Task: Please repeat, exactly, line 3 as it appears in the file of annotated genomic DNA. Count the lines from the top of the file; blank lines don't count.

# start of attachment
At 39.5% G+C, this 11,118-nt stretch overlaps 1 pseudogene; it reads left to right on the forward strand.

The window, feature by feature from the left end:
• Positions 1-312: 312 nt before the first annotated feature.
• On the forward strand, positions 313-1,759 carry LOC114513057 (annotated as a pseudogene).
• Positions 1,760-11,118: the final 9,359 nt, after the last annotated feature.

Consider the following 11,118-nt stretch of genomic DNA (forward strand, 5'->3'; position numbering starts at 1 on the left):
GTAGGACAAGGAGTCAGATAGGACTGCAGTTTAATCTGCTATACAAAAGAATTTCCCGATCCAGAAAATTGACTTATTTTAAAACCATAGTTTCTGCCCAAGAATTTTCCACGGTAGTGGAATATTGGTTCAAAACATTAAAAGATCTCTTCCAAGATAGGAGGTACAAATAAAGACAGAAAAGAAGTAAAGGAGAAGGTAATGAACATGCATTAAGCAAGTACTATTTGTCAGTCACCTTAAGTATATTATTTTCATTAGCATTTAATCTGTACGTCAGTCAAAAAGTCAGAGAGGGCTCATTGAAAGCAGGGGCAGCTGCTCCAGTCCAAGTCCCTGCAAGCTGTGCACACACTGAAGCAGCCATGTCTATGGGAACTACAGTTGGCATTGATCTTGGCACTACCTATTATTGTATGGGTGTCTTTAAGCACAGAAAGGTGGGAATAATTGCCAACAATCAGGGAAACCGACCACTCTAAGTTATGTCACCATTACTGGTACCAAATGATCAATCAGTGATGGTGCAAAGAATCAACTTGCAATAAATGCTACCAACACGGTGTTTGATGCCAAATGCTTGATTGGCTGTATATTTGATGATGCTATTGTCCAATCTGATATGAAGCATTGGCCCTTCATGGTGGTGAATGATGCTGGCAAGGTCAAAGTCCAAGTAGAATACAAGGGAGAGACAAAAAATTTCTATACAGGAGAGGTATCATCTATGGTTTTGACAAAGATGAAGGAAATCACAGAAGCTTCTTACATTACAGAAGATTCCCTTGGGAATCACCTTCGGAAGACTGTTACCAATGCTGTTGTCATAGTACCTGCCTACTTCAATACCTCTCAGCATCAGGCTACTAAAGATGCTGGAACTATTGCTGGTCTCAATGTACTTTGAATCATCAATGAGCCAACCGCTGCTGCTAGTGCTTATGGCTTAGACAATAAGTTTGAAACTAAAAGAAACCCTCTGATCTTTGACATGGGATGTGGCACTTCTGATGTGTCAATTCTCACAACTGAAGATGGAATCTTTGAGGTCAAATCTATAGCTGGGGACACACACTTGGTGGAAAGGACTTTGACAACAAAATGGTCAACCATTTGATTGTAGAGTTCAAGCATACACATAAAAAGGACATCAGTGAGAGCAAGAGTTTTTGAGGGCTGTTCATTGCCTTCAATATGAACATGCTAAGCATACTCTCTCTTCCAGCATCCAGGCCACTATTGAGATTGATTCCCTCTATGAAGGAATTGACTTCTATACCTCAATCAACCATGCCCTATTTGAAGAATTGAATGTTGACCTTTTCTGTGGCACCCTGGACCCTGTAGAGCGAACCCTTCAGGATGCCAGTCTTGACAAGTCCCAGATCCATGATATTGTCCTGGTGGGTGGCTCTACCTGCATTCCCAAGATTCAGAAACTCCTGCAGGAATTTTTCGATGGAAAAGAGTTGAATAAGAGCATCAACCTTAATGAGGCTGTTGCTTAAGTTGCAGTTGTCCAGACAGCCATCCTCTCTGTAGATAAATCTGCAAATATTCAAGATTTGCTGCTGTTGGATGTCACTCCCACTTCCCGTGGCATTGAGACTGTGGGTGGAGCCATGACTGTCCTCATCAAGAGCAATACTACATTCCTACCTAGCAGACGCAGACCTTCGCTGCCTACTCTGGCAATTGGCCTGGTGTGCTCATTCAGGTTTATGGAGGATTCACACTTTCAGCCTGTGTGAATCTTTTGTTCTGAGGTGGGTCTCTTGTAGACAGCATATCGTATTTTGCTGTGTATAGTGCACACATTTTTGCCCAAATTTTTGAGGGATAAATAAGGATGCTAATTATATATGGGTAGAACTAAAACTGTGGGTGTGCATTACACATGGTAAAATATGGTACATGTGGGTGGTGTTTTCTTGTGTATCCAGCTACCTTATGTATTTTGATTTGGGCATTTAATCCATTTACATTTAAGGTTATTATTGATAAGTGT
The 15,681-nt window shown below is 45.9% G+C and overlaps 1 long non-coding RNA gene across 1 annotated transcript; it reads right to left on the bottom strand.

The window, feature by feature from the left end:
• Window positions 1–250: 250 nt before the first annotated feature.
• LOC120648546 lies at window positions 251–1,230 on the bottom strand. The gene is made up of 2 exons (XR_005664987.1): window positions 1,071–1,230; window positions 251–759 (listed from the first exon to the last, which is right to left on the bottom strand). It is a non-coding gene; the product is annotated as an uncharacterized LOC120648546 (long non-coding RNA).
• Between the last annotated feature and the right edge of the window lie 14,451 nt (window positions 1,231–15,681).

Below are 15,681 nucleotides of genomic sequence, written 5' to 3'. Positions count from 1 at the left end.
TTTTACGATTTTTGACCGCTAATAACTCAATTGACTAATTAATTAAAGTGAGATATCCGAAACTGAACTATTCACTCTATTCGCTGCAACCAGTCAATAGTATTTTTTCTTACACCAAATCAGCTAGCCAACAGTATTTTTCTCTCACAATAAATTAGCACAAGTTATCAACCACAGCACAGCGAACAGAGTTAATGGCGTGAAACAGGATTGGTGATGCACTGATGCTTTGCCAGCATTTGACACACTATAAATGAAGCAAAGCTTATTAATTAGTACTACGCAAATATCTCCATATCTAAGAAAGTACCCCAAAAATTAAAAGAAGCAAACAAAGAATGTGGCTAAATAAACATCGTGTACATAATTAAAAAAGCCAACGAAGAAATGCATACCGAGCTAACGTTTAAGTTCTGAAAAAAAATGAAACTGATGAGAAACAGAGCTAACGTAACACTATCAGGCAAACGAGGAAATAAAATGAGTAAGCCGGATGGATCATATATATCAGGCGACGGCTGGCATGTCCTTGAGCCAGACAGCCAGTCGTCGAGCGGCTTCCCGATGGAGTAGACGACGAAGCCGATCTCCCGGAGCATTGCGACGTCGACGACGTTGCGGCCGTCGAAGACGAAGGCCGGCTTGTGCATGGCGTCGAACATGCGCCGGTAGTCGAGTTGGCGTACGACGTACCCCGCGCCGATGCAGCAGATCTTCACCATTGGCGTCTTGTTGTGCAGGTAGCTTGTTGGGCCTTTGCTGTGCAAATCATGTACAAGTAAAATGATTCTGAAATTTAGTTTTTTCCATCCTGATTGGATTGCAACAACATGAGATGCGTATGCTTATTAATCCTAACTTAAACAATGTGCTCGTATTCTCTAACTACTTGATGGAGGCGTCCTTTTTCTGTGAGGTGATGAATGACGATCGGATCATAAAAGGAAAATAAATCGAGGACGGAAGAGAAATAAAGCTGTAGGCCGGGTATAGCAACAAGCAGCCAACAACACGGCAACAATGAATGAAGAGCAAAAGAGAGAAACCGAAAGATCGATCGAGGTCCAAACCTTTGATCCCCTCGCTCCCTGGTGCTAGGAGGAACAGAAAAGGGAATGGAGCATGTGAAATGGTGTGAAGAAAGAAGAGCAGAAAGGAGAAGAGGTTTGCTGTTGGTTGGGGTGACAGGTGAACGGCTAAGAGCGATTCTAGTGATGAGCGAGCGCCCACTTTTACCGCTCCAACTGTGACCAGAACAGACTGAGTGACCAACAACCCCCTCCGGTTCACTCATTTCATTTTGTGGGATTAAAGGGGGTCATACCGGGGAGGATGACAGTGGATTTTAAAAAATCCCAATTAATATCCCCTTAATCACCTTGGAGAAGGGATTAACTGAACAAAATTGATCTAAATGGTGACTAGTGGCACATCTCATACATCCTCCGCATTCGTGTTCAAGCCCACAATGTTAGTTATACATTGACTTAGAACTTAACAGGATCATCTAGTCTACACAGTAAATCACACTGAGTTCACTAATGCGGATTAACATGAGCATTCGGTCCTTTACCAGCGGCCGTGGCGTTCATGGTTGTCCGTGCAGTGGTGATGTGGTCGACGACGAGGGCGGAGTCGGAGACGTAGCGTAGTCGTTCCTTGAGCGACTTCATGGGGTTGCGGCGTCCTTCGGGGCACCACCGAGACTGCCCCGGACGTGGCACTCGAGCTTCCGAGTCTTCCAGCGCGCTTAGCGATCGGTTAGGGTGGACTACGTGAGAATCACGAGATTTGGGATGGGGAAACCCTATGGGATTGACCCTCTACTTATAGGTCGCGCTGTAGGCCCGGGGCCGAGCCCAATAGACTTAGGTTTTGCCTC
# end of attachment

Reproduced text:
• Positions 1-312: 312 nt before the first annotated feature.